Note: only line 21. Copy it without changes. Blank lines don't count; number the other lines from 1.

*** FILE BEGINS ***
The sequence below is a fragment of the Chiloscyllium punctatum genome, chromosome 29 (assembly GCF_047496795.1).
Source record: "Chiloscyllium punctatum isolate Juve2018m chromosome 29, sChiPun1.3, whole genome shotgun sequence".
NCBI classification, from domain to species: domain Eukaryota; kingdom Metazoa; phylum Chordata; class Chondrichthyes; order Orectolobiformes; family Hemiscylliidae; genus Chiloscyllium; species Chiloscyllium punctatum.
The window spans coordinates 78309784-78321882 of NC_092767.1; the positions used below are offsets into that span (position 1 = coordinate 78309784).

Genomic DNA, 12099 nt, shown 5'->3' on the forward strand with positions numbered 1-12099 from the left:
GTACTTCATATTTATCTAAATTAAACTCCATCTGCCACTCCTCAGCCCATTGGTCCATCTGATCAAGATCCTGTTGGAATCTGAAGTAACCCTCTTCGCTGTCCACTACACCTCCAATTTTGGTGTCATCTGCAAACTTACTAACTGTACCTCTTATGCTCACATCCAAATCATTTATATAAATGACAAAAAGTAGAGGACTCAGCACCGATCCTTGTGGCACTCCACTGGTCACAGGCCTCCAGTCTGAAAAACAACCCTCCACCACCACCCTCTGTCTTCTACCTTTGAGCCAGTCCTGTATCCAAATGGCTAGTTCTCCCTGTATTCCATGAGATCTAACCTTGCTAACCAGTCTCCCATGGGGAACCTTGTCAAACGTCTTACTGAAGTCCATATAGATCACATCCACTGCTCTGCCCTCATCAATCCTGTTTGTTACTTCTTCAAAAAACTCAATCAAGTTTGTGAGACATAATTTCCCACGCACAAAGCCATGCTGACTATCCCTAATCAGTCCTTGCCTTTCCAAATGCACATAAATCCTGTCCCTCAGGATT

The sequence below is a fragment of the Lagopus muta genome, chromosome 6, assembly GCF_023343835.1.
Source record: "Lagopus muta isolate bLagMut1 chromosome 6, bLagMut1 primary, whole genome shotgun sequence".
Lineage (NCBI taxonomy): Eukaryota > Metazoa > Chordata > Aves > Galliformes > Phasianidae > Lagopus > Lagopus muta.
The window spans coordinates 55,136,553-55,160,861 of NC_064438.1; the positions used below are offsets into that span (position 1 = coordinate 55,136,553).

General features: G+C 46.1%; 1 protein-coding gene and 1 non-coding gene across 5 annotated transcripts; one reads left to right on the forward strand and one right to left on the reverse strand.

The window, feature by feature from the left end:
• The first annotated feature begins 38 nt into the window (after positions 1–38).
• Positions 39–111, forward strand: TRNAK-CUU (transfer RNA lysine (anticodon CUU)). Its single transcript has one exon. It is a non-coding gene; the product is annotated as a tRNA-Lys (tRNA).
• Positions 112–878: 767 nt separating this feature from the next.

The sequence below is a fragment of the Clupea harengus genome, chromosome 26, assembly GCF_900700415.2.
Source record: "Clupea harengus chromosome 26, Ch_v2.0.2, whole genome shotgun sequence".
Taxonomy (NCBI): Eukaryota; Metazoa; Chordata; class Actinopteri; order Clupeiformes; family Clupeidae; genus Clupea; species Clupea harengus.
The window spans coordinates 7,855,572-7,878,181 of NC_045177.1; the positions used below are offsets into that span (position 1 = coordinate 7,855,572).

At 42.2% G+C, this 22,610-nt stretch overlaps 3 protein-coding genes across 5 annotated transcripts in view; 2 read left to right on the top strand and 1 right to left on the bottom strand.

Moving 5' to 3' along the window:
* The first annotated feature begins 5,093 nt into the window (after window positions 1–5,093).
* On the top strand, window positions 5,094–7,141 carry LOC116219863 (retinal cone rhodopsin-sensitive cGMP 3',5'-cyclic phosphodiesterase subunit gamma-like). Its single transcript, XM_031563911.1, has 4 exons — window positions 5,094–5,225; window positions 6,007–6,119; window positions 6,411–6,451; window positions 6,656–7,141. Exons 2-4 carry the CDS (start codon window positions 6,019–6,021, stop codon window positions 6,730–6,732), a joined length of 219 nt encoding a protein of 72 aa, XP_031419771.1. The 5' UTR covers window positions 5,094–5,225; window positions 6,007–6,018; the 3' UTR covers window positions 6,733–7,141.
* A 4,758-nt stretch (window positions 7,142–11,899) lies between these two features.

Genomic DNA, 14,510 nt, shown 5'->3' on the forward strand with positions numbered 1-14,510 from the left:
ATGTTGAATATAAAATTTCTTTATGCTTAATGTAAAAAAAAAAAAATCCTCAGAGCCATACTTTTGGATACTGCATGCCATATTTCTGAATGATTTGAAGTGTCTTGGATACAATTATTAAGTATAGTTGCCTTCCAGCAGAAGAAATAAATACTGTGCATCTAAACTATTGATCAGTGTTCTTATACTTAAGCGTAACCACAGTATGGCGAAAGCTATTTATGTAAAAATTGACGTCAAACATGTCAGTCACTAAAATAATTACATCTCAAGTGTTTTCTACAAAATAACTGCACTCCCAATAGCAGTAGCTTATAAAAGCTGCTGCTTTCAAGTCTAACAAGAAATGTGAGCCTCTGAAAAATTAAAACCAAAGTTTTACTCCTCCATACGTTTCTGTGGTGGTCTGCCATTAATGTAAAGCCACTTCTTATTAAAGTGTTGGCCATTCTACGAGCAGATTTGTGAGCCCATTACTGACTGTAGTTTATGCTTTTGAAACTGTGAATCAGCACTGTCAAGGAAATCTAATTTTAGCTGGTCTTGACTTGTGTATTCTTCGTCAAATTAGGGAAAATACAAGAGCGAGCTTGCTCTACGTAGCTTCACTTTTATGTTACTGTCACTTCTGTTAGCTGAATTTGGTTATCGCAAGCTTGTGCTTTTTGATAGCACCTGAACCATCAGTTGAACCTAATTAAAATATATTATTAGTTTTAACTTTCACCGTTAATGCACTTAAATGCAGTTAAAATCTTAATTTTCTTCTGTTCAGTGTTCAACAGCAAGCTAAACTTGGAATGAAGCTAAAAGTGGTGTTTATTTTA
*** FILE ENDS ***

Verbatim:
Moving 5' to 3' along the window: